It is also about the ability to check in with people, check in with your client and feel the mood and that is difficult to do over technology. You have to make quite a lot of effort. So, if I want to check in with a client, I have to physically ring them or go through MS Teams or Zoom, whatever the technology might be. You don’t have that bumping into people in the organisation, I do think that you miss that.

It is also thinking about the organisation going forward - this is going to have a huge impact. You see on the news headlines about a recession and what’s going to happen and, for the sector I work in, that is going to be huge. We have been under a lot of pressure anyway, and it is just going to add more, so I am having to think about the assurance in that respect and how I support the organisation with whatever that might look like.

I am speaking more and more to the S151 Officer, we would normally meet every couple of weeks. I am now having a couple of meetings a week with her to understand what the new normal looks like and how internal audit is going to be there to support, and it is about doing the right thing and being part of the organisation. Although I am the independent auditor, I have a responsibility to be doing the right thing. It is also having the confidence around the technology and feeling that this is fine. As auditors we always tend to be a bit suspicious of this, but it is about embracing it and going along with it and providing assurance around it.

Interim CEO comments

There were some interesting points that came out of that, missing the water cooler, the chat, the feel, the pulse of the organisation. I think that is the same for all of us and that really resonated with me.

I would also say I am lucky to have my President on this call. As a key stakeholder, we have been talking more than usual, so I think you have brought out some key points that really resonate with all of us – thank you.

 

Institute's response

I thought it was great what guest panellist 1 had to say, particularly the notion of rolling up sleeves and getting stuck in. Moving into excess deaths, maybe not the best cell in the organisation, but you go where you are needed and I think that is so incredibly important.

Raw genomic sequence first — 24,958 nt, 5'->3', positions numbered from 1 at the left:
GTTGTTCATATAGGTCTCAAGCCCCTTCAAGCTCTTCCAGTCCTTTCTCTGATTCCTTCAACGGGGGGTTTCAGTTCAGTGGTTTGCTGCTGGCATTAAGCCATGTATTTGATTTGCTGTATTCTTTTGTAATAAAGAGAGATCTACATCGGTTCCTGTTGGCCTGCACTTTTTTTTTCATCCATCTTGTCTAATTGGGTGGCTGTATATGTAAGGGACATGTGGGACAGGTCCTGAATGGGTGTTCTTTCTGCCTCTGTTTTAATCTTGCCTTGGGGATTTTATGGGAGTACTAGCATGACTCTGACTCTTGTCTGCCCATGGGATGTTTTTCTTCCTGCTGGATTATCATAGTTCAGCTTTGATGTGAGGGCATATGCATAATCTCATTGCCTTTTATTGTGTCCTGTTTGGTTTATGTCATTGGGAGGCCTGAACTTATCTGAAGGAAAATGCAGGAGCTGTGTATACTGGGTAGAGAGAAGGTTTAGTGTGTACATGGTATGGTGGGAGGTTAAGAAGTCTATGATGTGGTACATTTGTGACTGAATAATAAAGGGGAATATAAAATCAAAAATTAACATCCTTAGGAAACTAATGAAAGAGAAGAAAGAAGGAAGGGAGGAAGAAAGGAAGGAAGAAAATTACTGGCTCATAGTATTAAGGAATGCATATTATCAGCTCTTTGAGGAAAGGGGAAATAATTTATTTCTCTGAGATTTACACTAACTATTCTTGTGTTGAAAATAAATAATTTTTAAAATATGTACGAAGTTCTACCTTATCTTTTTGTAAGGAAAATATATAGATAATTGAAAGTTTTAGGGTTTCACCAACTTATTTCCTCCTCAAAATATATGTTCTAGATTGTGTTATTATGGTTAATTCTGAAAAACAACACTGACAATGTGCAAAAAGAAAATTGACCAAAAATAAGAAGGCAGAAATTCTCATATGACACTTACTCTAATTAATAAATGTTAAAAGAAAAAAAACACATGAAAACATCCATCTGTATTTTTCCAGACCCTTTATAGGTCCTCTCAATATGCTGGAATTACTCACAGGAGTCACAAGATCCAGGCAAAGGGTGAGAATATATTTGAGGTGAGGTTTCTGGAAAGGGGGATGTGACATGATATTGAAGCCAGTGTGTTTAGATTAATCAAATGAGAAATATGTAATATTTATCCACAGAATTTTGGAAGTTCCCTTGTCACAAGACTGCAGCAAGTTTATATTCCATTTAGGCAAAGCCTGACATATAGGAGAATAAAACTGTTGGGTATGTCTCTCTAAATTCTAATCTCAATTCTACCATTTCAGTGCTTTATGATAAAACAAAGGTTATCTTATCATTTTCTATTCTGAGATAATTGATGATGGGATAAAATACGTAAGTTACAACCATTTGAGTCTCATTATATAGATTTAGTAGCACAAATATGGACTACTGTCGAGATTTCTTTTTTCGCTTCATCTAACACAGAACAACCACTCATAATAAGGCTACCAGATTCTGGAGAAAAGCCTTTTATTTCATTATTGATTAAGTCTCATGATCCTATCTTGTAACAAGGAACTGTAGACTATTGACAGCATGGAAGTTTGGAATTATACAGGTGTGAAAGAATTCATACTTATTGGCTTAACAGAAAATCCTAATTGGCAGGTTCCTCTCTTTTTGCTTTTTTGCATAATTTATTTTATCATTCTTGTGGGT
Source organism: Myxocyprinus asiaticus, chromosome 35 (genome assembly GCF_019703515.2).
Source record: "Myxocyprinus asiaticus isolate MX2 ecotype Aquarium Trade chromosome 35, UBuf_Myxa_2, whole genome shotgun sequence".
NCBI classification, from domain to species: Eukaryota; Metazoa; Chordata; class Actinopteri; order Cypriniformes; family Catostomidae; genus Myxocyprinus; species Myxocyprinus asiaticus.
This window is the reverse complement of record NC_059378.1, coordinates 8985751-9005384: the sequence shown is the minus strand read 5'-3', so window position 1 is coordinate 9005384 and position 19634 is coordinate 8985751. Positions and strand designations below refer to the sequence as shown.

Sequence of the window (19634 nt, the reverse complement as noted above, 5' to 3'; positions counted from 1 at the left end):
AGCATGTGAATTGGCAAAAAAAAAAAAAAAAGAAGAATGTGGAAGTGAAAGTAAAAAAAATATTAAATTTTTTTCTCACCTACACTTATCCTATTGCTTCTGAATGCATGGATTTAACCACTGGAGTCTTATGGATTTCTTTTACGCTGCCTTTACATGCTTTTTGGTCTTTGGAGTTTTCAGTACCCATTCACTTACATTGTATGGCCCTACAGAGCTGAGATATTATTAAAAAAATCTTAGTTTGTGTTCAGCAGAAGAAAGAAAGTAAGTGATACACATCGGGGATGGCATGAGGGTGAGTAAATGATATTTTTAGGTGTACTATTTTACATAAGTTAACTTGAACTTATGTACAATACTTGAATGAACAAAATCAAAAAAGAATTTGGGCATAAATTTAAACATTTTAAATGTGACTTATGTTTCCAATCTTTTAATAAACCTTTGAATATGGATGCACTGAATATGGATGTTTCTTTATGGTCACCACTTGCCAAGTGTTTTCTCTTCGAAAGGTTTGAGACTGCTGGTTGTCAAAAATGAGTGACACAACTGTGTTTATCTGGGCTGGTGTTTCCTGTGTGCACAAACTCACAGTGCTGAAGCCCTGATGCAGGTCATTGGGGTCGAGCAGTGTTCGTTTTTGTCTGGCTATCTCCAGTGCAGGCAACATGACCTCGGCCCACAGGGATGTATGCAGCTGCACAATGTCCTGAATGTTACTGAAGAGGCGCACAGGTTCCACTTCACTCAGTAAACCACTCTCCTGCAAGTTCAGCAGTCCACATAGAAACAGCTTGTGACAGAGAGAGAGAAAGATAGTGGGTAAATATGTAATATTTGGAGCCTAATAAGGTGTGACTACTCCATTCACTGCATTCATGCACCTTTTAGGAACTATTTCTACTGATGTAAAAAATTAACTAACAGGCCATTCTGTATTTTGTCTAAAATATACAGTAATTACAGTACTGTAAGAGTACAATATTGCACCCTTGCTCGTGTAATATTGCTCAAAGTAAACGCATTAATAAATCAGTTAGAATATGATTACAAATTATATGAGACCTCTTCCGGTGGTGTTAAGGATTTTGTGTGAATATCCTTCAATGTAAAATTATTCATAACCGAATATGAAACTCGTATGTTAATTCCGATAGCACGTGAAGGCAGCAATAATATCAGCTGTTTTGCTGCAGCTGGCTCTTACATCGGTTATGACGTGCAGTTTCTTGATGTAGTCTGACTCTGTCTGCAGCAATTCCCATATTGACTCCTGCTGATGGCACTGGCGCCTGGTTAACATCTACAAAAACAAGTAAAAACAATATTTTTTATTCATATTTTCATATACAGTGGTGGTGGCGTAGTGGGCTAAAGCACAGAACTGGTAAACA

I noted the following from what guest panellist 1 was saying - I have got support, part of, adaptable and engaged  - and, for me they, these are important words.

I think the Zoom environment we were talking about on another call earlier today is slightly false. The bumping into people, the conversations as you say at the water cooler, by coffee machine, in the lift, even in the bathroom - those are the conversations that you don’t get on Zoom.

Moving forward, there will be some balance here. I don’t think it will be all one or all another. I think there will be a balanced approach, which for me in internal audit is great. It is important that you are talking to your S151 Officer (FD) because your audit committee is a more political committee rather than a non-executive committee, your relationship is a lot more with the S151 Officer isn’t it?


Guest panellist 1

The organisation has a good audit committee, but the chair is opposition, so it makes it quite an interesting environment anyway. So, yes, I do rely on my relationship with my S151 Officer.

Guest panellist 2

I think with the best will in the world, this whole travel piece is going to reduce in the ‘new world’.

I think that proving the data analytics concept, the red flags and risk approach concept through data will have to be embedded in the organisation. Obviously, it is quite new to them, but it is a new concept, people love the traditional site audit approach. What I think we have proven is that you can still do remote auditing and get a certain level of assurance without having to get on a plane every other week and travel to the UK or to the USA or get in a car and drive all around all the sites Ireland for example.

It should be more risk based and there has to be and there should be an element of remote testing as well, that’s the bread and butter, that’s the operational side of audits that’s not going to go away. I think it is going to be learning and more conversations with the chair of the audit committee, other members of the audit committee themselves and the business. The business like having a certain amount of, and a certain percentage of site audits done every single year. But it is about bringing them along the journey of risk, we can actually see it through the data to a certain extent and balancing that with remote audits and actually physically being on site to count the cash and count the stock as well as everything else that we do.

That would be the big takeaway thing for me.

Interim CEO comments

On the chat box there has been an interesting point made about innovation, efficiency and looking at horizon scanning and icebergs.

Would you like to elaborate on these points?

 

President's response

I work for one of the United Nations agencies and we predictably have various challenges. A lot of things have been said about remote working and remote locations, which all resonate with me.

I moved from an organisation a few years ago that was almost completely field-based, to one that is mainly headquarters based. We are not doing quite so much travel, but for the organisation itself, things have changed enormously.